Advertisement
05/20/2022

Study: Shoppers Want Revamped Store Experience

Image
h

Eighty-five percent of consumers will do more in-store shopping in 2022 than 2021 — up from the 79% who reported increased visits last year — according to survey results from ChaseDesign.

During March 2022, ChaseDesign fielded an online survey through its proprietary research platform, mPulse, among 1,000 consumers between the ages of 25-54. Respondents were screened to be the primary or secondary shopper in their households. 

Factors driving this return to physical locations included having the ability to choose products in person, seeing what’s new and taking advantage of the store staff’s expertise. At the same time, online ordering volumes and services like buy online, pick up in-store (BOPIS) are slipping from their 2021 highs, which doubles down on the importance of a vibrant retail offering, according to a news release on ChaseDesign’s survey’s findings. The category growth design agency’s analysis of its new research concluded that this means retailers need to make digital investments in their stores to attract and retain that returning foot traffic. 

“Following nearly two years of building e-commerce into their buying patterns, shoppers are demanding a new physical store experience that integrates the digital benefits they’ve gotten used to,” Joe Lampertius, president of ChaseDesign, said in the release. “This means creating a more convenient, rewarding and fun customer journey through the store.”

“For retailers, this means maintaining and even boosting their expertise in e-commerce and omnichannel in the context of their physical stores,” Lampertius added. “It’s about having the right information presented to shoppers through the use of apps, QR codes, AR and VR, and other digital tech, so the in-store shopping experience can be as dynamic and convenient as online experiences.”

Other key findings from ChaseDesign’s “2022 Shopper Sentiment” survey include:

  • Shoppers see 2022 as the tipping point for self-checkout, as they cited it as the most used technology tool at physical retail. This means merchandising practices for retailers must change and adapt to sustain lucrative impulse purchases.
  • Self-checkout joins QR codes and retailer mobile apps as the technologies that best help improve the shopping experience. More than two-thirds of shoppers use self-checkout at least occasionally, while 44% use the retailer’s shopping app and 29% use QR codes — all of which represent increases from previous years.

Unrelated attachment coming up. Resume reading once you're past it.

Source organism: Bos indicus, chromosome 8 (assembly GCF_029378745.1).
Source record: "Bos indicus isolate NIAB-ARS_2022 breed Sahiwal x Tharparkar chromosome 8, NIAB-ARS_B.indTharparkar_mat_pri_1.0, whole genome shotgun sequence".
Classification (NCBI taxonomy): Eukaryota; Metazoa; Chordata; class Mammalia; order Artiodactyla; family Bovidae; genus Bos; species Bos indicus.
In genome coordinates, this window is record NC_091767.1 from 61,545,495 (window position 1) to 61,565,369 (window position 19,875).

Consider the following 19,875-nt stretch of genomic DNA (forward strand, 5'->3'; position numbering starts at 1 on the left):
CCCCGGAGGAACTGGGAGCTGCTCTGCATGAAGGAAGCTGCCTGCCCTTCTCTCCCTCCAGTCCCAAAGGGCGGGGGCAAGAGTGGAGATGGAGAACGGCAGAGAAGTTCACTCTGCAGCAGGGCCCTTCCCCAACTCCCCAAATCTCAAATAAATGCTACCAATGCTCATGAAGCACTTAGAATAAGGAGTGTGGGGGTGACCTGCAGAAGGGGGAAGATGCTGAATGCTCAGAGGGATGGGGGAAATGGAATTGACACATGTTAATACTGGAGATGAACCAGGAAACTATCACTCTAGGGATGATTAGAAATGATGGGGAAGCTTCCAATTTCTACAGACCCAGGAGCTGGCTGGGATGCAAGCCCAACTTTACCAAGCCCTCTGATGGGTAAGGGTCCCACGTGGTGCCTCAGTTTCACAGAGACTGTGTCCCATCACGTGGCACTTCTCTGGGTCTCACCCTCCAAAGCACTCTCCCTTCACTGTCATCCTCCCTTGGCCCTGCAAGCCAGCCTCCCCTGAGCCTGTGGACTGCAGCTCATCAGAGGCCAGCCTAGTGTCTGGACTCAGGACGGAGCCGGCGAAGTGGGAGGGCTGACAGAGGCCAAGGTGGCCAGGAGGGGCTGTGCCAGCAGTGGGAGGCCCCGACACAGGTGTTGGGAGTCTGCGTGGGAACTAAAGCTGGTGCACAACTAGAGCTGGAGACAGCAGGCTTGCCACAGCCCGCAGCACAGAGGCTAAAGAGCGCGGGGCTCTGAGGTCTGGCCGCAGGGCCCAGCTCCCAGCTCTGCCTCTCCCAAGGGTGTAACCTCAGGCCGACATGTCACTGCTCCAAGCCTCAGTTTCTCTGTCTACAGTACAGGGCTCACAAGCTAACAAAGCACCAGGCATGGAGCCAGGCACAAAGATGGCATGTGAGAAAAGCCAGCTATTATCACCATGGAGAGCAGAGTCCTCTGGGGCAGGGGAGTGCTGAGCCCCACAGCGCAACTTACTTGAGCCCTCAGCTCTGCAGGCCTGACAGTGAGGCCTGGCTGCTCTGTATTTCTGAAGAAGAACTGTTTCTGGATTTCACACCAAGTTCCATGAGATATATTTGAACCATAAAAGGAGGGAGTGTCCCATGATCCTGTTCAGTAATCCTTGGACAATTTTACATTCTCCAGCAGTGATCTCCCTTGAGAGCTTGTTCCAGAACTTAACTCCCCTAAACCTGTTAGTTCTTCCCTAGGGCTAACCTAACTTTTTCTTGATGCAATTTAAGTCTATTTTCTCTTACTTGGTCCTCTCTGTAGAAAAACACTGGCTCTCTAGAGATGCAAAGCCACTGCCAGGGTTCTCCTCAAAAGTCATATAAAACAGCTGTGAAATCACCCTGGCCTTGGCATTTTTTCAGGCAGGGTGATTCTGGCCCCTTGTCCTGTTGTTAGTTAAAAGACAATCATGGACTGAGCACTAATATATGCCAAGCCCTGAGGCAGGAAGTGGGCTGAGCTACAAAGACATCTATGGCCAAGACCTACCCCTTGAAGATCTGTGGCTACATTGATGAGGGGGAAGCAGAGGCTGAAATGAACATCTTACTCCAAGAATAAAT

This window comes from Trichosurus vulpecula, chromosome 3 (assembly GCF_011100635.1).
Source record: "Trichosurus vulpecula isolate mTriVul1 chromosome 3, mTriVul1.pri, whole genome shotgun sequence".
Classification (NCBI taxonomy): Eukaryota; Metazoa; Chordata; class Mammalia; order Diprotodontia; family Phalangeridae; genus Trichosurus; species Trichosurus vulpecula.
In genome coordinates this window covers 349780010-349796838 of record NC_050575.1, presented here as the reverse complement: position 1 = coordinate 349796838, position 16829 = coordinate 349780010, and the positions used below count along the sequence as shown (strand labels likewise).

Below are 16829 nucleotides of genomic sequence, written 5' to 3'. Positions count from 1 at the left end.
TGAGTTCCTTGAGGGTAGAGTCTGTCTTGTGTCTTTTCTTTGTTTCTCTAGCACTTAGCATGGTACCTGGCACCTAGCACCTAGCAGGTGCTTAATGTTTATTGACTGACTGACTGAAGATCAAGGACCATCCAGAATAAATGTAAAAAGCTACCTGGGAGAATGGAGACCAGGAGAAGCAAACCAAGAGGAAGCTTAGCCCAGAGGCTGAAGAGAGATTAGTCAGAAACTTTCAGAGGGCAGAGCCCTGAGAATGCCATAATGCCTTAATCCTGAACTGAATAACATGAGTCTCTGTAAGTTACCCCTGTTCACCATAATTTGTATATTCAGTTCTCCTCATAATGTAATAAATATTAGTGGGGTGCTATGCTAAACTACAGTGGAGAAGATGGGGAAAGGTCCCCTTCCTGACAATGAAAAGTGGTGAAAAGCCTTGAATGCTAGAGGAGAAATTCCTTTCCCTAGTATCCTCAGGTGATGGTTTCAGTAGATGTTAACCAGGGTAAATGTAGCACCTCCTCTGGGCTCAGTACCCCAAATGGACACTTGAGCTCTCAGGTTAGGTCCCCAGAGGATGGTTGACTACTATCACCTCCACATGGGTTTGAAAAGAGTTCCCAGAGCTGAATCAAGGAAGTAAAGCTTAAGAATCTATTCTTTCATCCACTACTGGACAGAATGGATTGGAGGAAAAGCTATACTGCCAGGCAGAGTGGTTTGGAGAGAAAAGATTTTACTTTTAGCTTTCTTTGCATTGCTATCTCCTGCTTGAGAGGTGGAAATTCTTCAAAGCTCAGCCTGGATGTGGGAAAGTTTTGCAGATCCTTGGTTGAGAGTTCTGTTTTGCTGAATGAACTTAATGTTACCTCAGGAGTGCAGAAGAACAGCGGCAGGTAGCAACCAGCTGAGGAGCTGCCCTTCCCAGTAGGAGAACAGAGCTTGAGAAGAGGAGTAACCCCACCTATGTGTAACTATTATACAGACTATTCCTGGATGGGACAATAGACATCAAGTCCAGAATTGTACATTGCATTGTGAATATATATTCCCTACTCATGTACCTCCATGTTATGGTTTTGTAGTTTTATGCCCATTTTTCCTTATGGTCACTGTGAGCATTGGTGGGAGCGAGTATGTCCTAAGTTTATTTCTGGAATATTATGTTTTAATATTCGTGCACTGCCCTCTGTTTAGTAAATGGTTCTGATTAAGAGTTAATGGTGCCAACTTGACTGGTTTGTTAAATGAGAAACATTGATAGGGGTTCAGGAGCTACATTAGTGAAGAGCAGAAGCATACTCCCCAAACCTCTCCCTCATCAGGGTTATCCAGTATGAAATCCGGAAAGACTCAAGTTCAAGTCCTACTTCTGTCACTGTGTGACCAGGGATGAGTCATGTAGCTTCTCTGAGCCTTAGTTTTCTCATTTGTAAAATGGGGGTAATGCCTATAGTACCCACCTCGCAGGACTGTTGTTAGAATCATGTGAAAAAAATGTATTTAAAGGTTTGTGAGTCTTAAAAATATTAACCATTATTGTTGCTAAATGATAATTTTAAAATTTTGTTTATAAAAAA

• Target has set the tone for investing in store design and experience over the past five years, resulting in its delivery of the best in-store shopper experience. While Target’s strategic investment in a more relevant and appealing store began five years ago, Costco, Kroger and Dollar General have been investing here, too. Both Target and Walmart saw increases in this area. Walmart outpaced Target in having the best app.

Findings from the survey validated the importance of aligning new merchandising offers with changing customer behaviors. For instance, the increased usage of self-checkouts requires a rethinking of marketing at the store’s front-end to replace impulse buy opportunities. ChaseDesign recently worked with Coca-Cola and Walmart to redesign the checkout area and simultaneously improve shopper flow to the registers and enhance grab & go purchases, including healthier alternatives.

The move to streamline the checkout experience is leading to completely contactless checkout, per the release. For example, take American Express’ new AmEx Shop at the Barclays Center in Brooklyn, New York. This checkout-free shopping experience, created by ChaseDesign exclusively for American Express card members, offers both concessions and merchandise items to help fans avoid long lines at sporting and entertainment events. Cardholders can scan their card, pick up merchandise and walk out with charges automatically showing up on their statement.

“We're helping manufacturers and retailers optimize retail performance by identifying the barriers and triggers that exist in the shopping experience, and then creating new retail experiences that deliver incremental brand and category growth,” said Lampertius.